The impact of food consumption patterns on identity: the case of Zimbabwean inbetweeners living in the UK
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AbstractThis study explores the concept of identity construction through food as exhibited by Zimbabwean inbetweener migrants in the UK. Literature was explored in relation to national identity, migration, consumer culture theory, consumer acculturation, diaspora theory, memory and nostalgia and food consumption and identity. The study used a qualitative research approach to address the issues under investigation. Interviews were used to collect data based on the understanding that food patterns and identity construction are context driven. The findings indicate that the food experiences of the Zimbabwean inbetweeners were specific to this group. Their food consumption patterns were found to be multi-dimensional. The thesis brings to the fore too, the dynamism of identity and food consumption practices. The food acculturation practices of the Zimbabwean inbetweener migrants showed three consumer acculturation strategies - rejection, adaptation and separation. These were chosen in response to the various challenges and environmental influences they had encountered as they settled in the UK. In the construction of a national identity in the UK, access to Zimbabwean foods, economic independence, the importance of family and the structured nature of British schools influenced how identity was expressed and constructed. The findings showed that food is a tool that the respondents used to contruct their identity, to develop and maintain relationships with family, friends, communities and general diasporan relationships. The respondents also indicated the importance of eating out and the tensions they experienced in different restaurants that presented themselves as ‘authentic’. Various contested identities were formed depending on the ‘authenticity’ strategy adopted in the ethnic restaurants. These ‘authenticity’ strategies focussed on purity, hybridity, concreteness and abstract. The study contributes to consumer culture theory by engaging in the study of migrant food consumption practices; and to understand how a migrant group, can relate to the operation and marketing of ethnic restaurants in the diaspora.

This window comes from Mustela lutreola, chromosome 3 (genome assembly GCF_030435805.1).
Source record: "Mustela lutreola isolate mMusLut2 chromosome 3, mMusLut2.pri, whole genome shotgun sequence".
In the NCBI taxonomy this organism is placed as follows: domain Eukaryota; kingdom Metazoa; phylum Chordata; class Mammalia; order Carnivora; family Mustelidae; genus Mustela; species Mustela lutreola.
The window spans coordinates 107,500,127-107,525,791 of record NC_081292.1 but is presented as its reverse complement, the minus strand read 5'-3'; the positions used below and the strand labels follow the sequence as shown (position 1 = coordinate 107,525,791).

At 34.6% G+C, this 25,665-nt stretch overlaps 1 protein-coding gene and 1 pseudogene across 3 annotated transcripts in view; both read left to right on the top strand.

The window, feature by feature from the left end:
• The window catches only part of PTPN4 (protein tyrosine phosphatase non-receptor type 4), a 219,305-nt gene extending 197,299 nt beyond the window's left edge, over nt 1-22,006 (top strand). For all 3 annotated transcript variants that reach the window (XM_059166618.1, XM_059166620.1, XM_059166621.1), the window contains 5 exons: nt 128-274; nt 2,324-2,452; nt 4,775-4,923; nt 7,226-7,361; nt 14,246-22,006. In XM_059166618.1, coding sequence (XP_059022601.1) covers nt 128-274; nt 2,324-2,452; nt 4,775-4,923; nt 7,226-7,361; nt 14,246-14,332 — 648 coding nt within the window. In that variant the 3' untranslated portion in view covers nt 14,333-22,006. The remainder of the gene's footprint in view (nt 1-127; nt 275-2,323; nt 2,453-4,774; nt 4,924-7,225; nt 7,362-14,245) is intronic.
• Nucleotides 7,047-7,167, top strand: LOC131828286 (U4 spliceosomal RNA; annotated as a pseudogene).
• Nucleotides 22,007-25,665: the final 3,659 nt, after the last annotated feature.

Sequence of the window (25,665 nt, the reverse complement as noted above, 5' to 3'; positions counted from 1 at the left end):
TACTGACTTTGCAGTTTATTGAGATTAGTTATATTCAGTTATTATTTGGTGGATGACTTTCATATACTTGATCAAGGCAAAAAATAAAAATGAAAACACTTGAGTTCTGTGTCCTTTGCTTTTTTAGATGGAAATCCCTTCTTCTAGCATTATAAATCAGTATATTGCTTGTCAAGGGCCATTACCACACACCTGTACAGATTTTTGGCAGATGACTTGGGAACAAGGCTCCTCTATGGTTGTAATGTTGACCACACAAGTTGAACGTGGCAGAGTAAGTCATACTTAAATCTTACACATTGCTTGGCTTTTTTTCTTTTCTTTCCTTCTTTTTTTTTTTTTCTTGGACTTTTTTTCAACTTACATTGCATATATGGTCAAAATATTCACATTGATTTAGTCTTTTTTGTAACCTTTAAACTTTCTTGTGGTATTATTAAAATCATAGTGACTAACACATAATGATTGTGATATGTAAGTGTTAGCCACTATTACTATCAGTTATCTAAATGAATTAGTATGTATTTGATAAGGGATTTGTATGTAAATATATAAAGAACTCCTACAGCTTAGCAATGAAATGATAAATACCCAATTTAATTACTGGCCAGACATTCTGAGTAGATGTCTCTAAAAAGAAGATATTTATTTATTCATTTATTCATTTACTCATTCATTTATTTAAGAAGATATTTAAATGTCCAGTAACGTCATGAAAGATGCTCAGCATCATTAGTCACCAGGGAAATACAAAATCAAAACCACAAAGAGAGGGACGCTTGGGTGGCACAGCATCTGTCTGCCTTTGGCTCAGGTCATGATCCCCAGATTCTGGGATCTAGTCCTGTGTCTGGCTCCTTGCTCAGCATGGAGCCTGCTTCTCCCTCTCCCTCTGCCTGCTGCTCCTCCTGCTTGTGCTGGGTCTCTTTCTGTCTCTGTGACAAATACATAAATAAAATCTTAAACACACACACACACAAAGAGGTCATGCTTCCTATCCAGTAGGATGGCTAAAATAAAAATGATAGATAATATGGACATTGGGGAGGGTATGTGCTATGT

PublisherUniversity of Wolverhampton
TypeThesis or dissertation
DescriptionA thesis submitted in partial fulfilment of the requirements of the University of Wolverhampton for the Degree of Doctor of Philosophy.
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